• An experimental psychologist who studies a wide range of psychological phenomena, including cognitive processes, comparative psychology, and learning and conditioning. 

Other subfields that are also interesting to pursue in a psychology degree are forensic psychology, health psychology, industrial/organisational psychology, neuropsychologist, quantitative and measurement psychology, rehabilitation psychology, school and social psychology, and sport psychology. 

See also: 10+ List of Jobs for Graduates with English Degree 

Job outlook for psychology graduates 

According to the Bureau of Labor Statistics, opportunities in psychology will continue to grow over the next decade. The field of study is also an extraordinarily diverse field with hundreds of career paths. Some specialities, like caring for people with mental and emotional disorders, are familiar to most of us. Others, like helping with the design of advanced computer systems or studying how we remember things, are less known. 

However, psychologists often work in more than one setting. For instance, college professors often consult for industry or see clients on a part-time basis. American Psychological Association cited that psychologists often found work in one or more of these areas: 

  • university/4-year college 
  • Medical school or other academic
  • School or other educational
  • Independent practice
  • Hospital or other health services 
  • Government or VA medical centre 
  • Business and nonprofit organisations

Other potential careers with a bachelor degree in psychology include the following. 

Note that the below list is just some of the list for your consideration. A psychology degree can cover a wider range in terms of the job field. 

Job analyst Disability policy worker Fundraiser

Human resource advisor 

Employment counsellor 

host/hostess

Healthcare facility Administrator  

Personnel recruiter 

Technical writer Systems analyst Writer 

Volunteer coordinator 

Training teacher 

Victim’s advocate 

Recreational therapist 

Psychiatric technician 

Public relations representative 

Coach Community organisation worker Computer programmer

Animal trainer

Benefits manager

Admissions evaluator 

Army mental health specialist

Labour relations 


Other careers that require a degree beyond a bachelor degree in psychology are as follows: 

Academic counsellor Applied statistician Art therapist 

Optometrist 

Occupational therapist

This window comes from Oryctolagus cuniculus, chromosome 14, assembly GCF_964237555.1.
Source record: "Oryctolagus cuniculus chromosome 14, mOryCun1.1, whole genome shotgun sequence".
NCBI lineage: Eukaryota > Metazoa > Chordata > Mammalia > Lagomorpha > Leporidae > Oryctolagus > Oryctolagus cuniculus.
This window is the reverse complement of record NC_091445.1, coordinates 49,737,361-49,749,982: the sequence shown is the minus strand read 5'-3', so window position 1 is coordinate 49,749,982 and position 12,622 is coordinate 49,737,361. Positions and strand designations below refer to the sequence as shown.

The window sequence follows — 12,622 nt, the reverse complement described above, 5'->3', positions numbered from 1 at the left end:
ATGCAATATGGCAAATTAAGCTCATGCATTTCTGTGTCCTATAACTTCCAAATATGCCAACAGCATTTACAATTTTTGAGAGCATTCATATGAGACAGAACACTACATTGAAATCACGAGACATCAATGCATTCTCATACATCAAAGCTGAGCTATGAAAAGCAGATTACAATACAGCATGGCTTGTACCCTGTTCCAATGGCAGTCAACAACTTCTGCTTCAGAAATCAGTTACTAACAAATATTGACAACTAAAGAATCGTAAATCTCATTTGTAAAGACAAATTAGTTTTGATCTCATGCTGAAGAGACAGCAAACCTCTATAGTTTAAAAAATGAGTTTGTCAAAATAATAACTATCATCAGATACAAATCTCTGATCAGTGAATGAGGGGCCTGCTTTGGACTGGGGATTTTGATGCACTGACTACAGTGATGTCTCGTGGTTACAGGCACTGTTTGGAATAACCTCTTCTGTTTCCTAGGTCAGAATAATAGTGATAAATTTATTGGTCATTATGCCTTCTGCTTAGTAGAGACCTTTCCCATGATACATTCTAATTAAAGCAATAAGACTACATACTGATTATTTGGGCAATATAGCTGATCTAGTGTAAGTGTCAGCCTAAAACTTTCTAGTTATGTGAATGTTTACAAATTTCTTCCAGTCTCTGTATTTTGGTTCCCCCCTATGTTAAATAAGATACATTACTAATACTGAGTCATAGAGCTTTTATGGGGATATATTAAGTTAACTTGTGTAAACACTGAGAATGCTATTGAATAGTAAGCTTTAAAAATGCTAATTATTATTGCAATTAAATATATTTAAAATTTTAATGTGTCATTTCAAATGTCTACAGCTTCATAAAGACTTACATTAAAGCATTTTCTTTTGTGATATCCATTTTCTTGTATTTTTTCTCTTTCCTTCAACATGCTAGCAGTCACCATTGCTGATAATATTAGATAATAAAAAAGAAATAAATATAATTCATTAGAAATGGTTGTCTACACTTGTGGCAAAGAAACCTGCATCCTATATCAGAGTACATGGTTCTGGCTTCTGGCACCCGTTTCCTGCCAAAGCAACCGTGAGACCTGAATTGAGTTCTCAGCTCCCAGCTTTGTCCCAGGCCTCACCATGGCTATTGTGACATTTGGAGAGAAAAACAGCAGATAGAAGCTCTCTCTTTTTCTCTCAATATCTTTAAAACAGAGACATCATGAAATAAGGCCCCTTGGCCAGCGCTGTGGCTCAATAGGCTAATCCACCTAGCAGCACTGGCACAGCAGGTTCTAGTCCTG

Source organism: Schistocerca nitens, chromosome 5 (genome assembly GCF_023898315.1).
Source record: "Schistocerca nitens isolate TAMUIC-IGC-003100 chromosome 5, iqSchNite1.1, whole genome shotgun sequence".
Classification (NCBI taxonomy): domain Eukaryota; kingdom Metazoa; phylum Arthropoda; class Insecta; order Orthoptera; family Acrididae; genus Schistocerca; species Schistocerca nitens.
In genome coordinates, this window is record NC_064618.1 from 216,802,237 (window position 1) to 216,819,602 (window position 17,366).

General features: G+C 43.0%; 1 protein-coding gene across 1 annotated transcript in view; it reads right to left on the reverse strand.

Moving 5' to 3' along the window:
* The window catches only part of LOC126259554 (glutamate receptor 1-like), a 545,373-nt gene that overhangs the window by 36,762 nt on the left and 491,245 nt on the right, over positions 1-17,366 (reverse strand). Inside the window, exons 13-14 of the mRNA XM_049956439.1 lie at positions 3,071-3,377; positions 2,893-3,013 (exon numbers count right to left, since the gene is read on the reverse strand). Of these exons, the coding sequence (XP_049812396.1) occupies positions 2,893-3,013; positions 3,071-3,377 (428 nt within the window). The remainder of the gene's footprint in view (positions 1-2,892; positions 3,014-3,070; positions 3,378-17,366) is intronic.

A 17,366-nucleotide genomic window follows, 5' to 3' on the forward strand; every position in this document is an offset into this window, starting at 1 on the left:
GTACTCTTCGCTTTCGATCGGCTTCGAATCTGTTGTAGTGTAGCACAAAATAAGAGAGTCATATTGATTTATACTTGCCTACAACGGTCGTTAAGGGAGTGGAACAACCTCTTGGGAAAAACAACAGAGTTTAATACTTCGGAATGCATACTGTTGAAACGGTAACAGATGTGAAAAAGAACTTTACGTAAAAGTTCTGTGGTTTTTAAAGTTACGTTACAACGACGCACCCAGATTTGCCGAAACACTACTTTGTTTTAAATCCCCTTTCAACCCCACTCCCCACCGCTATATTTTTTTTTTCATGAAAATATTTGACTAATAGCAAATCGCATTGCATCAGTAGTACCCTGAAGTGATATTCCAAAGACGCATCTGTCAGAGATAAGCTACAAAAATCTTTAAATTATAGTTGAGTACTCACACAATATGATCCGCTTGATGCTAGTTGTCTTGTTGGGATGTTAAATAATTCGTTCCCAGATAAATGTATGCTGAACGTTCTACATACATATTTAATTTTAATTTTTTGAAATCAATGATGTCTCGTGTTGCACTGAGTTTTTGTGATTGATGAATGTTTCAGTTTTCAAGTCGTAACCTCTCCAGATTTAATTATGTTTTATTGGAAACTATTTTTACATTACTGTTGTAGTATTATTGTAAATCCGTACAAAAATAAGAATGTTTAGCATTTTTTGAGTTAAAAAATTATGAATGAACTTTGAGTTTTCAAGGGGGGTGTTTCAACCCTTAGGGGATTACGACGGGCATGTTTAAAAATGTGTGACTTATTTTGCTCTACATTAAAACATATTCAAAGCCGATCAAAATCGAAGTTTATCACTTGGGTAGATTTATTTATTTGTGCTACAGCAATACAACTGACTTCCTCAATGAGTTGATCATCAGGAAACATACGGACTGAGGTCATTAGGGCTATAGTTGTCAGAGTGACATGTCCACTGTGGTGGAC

Psychiatrist 

Neurologist 

Sport psychologist Speech pathologist Rehabilitation psychologist 

Psychiatric social worker 

Program evaluator 

Vocational rehab couns 

Neuropathologist 

Music therapist Multicultural counsellor Experimental psychologist 

Exercise therapist 

Educational psychologist 

Neurosurgeon

Veterinarian 


Read also:
How to Land Coding Job When You Have NO Experience

4 Websites to Help You Create a Professional Resume 

Writing a resume requires an effort because, in order to catch hiring managers’ attention, you will need more than just a basic-plain-look resume. You need to blend your creativity and professionalism to create a resume that grabs not only recruiters’ eyes but also that can pass the ATS systems. This sounds a lot of effort, isn’t it? Worry no more, we have compiled 4 resume builder websites to help you create both professional and interesting resumes. You might want to combine two of the choices below to create a top-notch presence from your resume.

See also: Key Skills Needed to Survive the 21st Century

LinkedIn 

LinkedIn is not only there to widen your professional network, but also help build up a professional presence. If you already filled up your details on your LinkedIn profile, you can save the information to PDF by clicking “more box” next to “add profile section” and voila, the resume is already generated. 

This LinkedIn resume generator, however, will write down everything that you wrote in your description, giving you 2 more pages of resume. Meanwhile, the most professional resume should be written in 2 pages or less.  So, if your resume is more than the maximum length, you can scale back the content of your profile until the PDF download only generates a two-page resume or less. 

Albeit the LinkedIn resume generator could give a professional description one-click away, the design and look of the resume is quite plain. Therefore, if you want to draft a fancier resume without decreasing the professionalism, try one of these interactive resume builders.  

KickResume 

KickResume can be synchronised with your LinkedIn profile, thus, you do not need to fill out the details again. Yet, if you don’t have LinkedIn, you can still use the builder by filling out some questions regarding your work experience, education, etc. After that, you can select a template. There are two options you can choose: Free and Pro (paid template). For the free version, you can still choose a bunch of template varieties. Otherwise, you can invest in the Pro version as it will give you more ease and freedom to be more creative with your resume. 

After finishing the initial steps, you can use extensive use of “Add Phrases”. Click on the “Fill in Your CV” – scroll down – and on the profile section click “Add Phrase”. This feature will help you add descriptions so your description can pass the ATS algorithm and will match what employers are looking for. 

After finishing all the sections, proofread and proofread to make sure you do not generate some mistakes. There is a preview button you can use to take a peek on your final resume before downloading it. 

Resume.com

Resume.com is a feasible resume builder that does not require you to create an account. You can start immediately from the home page by filling your name and click next. The resume will only produce a one-page resume regardless of how many job experience you have. 

To use this service, you can begin by selecting a template. After that, you can choose “Upload Resume” or “Create New One”. If you choose “Upload Resume”, you can upload your LinkedIn resume that you have downloaded and clean up the format and content. If you choose the second option, you can input the content from scratch within the same dashboard.